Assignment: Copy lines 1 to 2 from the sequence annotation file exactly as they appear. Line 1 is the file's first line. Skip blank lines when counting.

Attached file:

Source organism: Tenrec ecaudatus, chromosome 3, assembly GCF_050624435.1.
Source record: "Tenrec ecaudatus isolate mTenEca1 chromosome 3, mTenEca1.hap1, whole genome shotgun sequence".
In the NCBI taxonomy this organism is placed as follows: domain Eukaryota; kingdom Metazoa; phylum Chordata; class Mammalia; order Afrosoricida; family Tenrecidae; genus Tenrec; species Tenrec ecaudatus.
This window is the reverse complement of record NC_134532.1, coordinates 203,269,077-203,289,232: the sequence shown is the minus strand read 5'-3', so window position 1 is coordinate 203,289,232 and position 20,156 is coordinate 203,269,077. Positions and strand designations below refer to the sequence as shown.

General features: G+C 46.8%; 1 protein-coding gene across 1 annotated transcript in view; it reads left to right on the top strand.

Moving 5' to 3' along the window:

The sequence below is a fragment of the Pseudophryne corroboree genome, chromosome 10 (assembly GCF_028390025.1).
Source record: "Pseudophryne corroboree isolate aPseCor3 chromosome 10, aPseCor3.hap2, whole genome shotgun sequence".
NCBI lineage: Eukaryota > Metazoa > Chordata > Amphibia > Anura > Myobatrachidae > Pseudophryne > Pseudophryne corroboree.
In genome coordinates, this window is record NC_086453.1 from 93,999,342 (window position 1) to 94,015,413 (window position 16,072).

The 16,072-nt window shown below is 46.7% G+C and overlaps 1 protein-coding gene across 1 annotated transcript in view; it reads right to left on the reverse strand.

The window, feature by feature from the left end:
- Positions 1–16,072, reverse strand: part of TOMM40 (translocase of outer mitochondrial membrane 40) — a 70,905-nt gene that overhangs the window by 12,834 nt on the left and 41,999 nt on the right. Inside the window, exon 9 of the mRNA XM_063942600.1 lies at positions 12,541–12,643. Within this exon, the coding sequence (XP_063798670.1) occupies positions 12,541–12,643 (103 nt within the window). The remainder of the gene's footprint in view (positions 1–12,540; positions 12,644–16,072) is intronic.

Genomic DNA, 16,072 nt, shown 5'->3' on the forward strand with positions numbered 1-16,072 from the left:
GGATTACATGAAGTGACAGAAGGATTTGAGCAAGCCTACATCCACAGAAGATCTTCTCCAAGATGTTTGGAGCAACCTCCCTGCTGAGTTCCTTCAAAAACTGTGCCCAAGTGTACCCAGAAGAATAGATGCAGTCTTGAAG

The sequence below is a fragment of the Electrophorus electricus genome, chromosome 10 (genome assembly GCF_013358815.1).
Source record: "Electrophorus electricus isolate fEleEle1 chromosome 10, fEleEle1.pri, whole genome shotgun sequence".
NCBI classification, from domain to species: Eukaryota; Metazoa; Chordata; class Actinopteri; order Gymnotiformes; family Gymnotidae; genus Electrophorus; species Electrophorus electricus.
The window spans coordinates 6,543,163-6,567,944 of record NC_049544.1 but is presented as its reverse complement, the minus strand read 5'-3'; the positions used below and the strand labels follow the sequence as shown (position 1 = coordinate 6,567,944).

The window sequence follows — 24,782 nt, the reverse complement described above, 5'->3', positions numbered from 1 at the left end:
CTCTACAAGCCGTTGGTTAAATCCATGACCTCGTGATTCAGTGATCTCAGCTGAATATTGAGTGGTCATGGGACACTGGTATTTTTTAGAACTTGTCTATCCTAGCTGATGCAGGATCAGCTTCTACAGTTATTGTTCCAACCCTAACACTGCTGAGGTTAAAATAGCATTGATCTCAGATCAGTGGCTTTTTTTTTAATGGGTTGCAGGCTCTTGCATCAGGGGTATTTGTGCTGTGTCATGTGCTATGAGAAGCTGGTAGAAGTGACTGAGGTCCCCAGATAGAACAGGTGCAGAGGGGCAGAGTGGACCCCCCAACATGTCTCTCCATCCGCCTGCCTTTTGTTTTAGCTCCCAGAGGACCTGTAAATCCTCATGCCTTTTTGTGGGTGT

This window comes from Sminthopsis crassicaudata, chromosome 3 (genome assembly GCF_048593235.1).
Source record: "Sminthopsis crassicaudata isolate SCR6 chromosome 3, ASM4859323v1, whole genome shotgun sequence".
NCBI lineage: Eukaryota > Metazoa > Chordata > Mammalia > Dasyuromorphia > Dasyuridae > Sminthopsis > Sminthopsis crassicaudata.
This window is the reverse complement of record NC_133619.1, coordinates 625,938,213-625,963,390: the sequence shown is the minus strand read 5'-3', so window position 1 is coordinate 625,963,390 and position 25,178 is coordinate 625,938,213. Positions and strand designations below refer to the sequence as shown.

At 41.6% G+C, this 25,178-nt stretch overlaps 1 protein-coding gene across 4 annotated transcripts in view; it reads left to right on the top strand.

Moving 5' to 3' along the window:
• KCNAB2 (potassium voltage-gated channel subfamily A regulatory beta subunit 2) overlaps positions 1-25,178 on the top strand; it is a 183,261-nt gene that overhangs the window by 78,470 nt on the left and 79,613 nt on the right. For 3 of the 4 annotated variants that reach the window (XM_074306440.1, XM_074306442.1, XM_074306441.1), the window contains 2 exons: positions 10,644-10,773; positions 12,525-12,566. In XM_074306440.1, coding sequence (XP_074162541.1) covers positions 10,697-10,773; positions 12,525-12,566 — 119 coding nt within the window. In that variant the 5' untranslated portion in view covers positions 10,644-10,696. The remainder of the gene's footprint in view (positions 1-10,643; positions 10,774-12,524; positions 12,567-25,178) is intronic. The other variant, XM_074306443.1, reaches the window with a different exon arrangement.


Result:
Source organism: Tenrec ecaudatus, chromosome 3, assembly GCF_050624435.1.
Source record: "Tenrec ecaudatus isolate mTenEca1 chromosome 3, mTenEca1.hap1, whole genome shotgun sequence".